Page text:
And then there is the other man in the parable: not a Pharisee but a publican; not a man full of himself but a man running on empty; not a man praying to be praised but a man praying to be forgiven; not a man bragging but a man repenting; a man turning—not toward himself but toward God!
In a time when most praying took place with heads held up toward heaven, the tax collector looked down in shame. At a time when most praying took place with hands held out, this man’s hands were clenched into fists that beat his chest in grief. His prayer? Short and simple. “God, be merciful to me, a sinner.” Literally, the tax collector was praying: “God be appeased…” He knew there was nothing he could do to appease the wrath of God against his sin—praying and paying, fasting and washing could never make his sin “right” in God’s sight. He wasn’t the solution. He would have to turn toward another. God himself would have to appease his wrath toward sin! That’s precisely what Isaiah wrote in our First Lesson: “He [the Lord] saw that there was no man, and he was appalled that there was no intercessor. So his own arm worked salvation for him,and his own righteousness supported him.” Today, we come to commemorate our Lord’s work of appeasing himself—through the suffering and death of his dear Son. This season of Lent, Christ’s great Lenten suffering and sacrifices, is a yearly answer, no, the ETERNAL answer, to the tax collector’s prayer!
So let me ask you this: Whom do you see when you look in the mirror in the morning? In your deepest heart of hearts, do you identify more with the Pharisee or the tax collector? Think of it. We’re Lutheran—Wisconsin Synod to boot. I might not fast twice a week, but I wasn’t down in New Orleans swilling cheap beer for beads either. I might not give a tenth of all I get, but I have my envelope tonight. I know that I’m saved by grace alone…and God also knows that I’m doing my best! What more could he possibly want? If we are quick and confident in identify with the tax collector, then be very careful of being too humble—something the Pharisees were good at too.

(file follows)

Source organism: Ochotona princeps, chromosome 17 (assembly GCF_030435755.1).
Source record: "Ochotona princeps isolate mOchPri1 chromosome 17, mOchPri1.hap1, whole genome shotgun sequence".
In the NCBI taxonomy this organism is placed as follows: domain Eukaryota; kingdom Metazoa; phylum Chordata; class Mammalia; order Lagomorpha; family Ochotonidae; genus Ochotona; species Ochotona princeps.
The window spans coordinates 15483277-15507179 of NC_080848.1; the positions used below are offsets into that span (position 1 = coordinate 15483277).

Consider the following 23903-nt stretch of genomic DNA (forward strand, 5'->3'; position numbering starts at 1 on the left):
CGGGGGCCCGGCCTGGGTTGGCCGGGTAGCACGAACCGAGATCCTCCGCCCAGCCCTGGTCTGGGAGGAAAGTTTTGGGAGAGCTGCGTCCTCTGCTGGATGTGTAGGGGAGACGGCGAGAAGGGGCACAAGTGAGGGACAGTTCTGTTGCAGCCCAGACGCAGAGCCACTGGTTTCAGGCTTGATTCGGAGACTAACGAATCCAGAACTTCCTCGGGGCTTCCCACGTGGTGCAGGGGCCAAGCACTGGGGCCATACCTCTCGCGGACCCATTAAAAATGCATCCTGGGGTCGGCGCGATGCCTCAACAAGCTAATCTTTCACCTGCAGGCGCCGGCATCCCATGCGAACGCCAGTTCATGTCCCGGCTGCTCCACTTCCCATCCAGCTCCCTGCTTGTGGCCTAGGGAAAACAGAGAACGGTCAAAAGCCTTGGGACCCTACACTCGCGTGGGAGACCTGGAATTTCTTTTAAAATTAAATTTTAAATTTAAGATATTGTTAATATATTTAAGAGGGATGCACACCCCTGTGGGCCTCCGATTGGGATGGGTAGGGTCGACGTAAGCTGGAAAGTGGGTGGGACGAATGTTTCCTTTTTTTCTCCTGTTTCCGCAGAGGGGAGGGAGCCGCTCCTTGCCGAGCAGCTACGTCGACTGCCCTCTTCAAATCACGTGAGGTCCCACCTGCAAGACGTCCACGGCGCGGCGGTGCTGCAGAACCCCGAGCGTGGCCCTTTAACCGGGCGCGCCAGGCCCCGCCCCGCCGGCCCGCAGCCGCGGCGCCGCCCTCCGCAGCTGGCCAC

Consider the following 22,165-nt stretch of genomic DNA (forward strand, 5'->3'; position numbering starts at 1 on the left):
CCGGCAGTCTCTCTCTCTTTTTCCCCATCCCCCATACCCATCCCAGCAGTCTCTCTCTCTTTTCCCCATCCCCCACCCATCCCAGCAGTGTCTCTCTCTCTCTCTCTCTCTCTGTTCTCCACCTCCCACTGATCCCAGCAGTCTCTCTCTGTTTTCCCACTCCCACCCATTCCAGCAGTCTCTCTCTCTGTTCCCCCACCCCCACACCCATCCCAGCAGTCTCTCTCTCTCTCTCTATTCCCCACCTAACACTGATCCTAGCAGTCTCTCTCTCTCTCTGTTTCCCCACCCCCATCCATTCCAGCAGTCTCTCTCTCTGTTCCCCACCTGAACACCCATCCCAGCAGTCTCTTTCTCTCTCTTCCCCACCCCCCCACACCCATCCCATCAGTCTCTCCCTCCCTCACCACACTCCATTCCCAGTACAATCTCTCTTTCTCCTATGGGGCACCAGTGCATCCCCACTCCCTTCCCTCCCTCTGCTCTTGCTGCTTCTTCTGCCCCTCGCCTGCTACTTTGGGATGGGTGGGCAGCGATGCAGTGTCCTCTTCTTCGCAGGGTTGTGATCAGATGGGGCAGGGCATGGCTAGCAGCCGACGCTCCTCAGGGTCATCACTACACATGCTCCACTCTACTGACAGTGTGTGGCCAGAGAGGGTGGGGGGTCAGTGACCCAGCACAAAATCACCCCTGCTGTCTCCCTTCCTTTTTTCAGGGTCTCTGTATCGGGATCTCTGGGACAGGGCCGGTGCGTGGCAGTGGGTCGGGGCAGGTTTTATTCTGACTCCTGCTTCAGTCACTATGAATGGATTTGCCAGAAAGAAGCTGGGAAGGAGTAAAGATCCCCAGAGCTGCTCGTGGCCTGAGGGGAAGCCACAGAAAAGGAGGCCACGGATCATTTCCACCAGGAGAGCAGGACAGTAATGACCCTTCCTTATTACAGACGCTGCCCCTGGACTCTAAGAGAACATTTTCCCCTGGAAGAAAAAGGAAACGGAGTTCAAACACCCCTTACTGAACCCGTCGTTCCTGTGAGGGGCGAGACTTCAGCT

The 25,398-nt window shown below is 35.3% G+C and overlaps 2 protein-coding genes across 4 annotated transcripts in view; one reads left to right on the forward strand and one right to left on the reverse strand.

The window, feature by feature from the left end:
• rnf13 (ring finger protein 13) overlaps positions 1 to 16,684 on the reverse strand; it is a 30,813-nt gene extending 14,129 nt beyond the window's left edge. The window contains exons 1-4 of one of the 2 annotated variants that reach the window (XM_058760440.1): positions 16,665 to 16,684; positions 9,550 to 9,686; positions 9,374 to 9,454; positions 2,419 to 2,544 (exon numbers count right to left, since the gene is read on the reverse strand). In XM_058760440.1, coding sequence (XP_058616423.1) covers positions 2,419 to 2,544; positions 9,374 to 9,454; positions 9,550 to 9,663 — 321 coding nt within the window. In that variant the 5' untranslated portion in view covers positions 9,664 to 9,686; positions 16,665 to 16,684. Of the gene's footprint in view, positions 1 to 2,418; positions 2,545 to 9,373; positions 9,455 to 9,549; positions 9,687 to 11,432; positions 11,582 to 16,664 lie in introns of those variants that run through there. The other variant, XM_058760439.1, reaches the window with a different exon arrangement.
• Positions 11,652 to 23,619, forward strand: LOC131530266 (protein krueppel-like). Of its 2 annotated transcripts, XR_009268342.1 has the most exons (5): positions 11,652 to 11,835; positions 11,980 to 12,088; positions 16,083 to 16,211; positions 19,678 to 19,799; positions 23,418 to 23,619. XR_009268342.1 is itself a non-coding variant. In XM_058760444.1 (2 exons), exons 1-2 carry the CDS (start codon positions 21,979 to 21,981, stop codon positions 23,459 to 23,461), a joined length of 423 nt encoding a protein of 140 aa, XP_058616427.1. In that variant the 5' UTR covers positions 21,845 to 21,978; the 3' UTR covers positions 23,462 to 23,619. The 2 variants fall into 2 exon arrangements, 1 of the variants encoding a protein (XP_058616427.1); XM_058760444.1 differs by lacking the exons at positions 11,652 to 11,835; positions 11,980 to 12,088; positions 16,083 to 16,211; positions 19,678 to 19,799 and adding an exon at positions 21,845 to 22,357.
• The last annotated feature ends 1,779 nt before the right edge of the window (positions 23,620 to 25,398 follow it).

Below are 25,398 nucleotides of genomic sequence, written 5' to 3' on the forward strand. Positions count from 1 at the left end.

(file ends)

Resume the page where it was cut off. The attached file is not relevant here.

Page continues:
Brothers and sisters, this is Lent. Will you trade in your soft, comfortable security blankets of self-righteousness for the sackcloth and ashes of genuine repentance? Why? Because turning toward ourselves isn’t only sinful; it’s nonsensical! Do you really think God is pleased that you are sitting in a pew right now? A potato can do that! Do you really think God is comparing you favorably over and against the Fat Tuesday drunks on Bourbon Street? Isn’t God, instead comparing you with his holy self? Do you really think that God is impressed with offering envelopes? Why should he be impressed with an envelope in the offering plate when he wants 100 percent of the heart in your chest? Could it be—just maybe—that God has a right to be sick and tired of us turning toward ourselves for vindication rather than turning toward him for salvation? Mercifully, the Lord rips the security blanket of self-righteousness from our sinful fingers: “everyone who exalts himself will be humbled, but the one who humbles himself will be exalted.”
The Pharisee thought he was God’s right-hand man. He thanked God that he wasn’t a robber; however, in his heart, he was. Jesus once told the Pharisees: “Now then, you Pharisees clean the outside of the cup and dish, but inside you are full of greed and wickedness.” The Pharisee fancied himself righteous. He wasn’t. Jesus said, “I tell you, this man went home justified rather than the other,” The Pharisee considered himself faithful and free of all adultery. Sadly, he had cheated, not on his wife but on his God as he carried on a long, passionate love affair with himself. The point? Man at his “best” is a man at his most dishonest! The Pharisees self-confidence is nothing but a false security of peace. Turning toward yourself simply serves as a detour on the road to hell—a place where the Pharisee has been humbled for the last 2,000 years.